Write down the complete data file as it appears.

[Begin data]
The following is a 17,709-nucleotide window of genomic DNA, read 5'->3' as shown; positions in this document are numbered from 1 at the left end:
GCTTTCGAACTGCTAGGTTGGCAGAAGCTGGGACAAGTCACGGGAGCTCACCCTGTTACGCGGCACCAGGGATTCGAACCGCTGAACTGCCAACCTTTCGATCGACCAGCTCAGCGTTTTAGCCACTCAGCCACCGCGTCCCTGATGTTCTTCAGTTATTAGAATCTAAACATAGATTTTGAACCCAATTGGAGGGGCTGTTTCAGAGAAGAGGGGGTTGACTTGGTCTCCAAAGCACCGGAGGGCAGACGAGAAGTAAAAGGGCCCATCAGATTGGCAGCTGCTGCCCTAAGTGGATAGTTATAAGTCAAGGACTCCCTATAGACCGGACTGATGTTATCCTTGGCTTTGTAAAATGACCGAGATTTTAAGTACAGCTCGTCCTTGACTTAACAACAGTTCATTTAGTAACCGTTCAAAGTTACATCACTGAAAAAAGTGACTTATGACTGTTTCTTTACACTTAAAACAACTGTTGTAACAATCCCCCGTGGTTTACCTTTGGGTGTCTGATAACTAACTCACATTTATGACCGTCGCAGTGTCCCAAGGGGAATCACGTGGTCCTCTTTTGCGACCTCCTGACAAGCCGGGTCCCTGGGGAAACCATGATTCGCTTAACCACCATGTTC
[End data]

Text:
The following is a 17,709-nucleotide window of genomic DNA, read 5'->3' as shown; positions in this document are numbered from 1 at the left end:
GCTTTCGAACTGCTAGGTTGGCAGAAGCTGGGACAAGTCACGGGAGCTCACCCTGTTACGCGGCACCAGGGATTCGAACCGCTGAACTGCCAACCTTTCGATCGACCAGCTCAGCGTTTTAGCCACTCAGCCACCGCGTCCCTGATGTTCTTCAGTTATTAGAATCTAAACATAGATTTTGAACCCAATTGGAGGGGCTGTTTCAGAGAAGAGGGGGTTGACTTGGTCTCCAAAGCACCGGAGGGCAGACGAGAAGTAAAAGGGCCCATCAGATTGGCAGCTGCTGCCCTAAGTGGATAGTTATAAGTCAAGGACTCCCTATAGACCGGACTGATGTTATCCTTGGCTTTGTAAAATGACCGAGATTTTAAGTACAGCTCGTCCTTGACTTAACAACAGTTCATTTAGTAACCGTTCAAAGTTACATCACTGAAAAAAGTGACTTATGACTGTTTCTTTACACTTAAAACAACTGTTGTAACAATCCCCCGTGGTTTACCTTTGGGTGTCTGATAACTAACTCACATTTATGACCGTCGCAGTGTCCCAAGGGGAATCACGTGGTCCTCTTTTGCGACCTCCTGACAAGCCGGGTCCCTGGGGAAACCATGATTCGCTTAACCACCATGTTC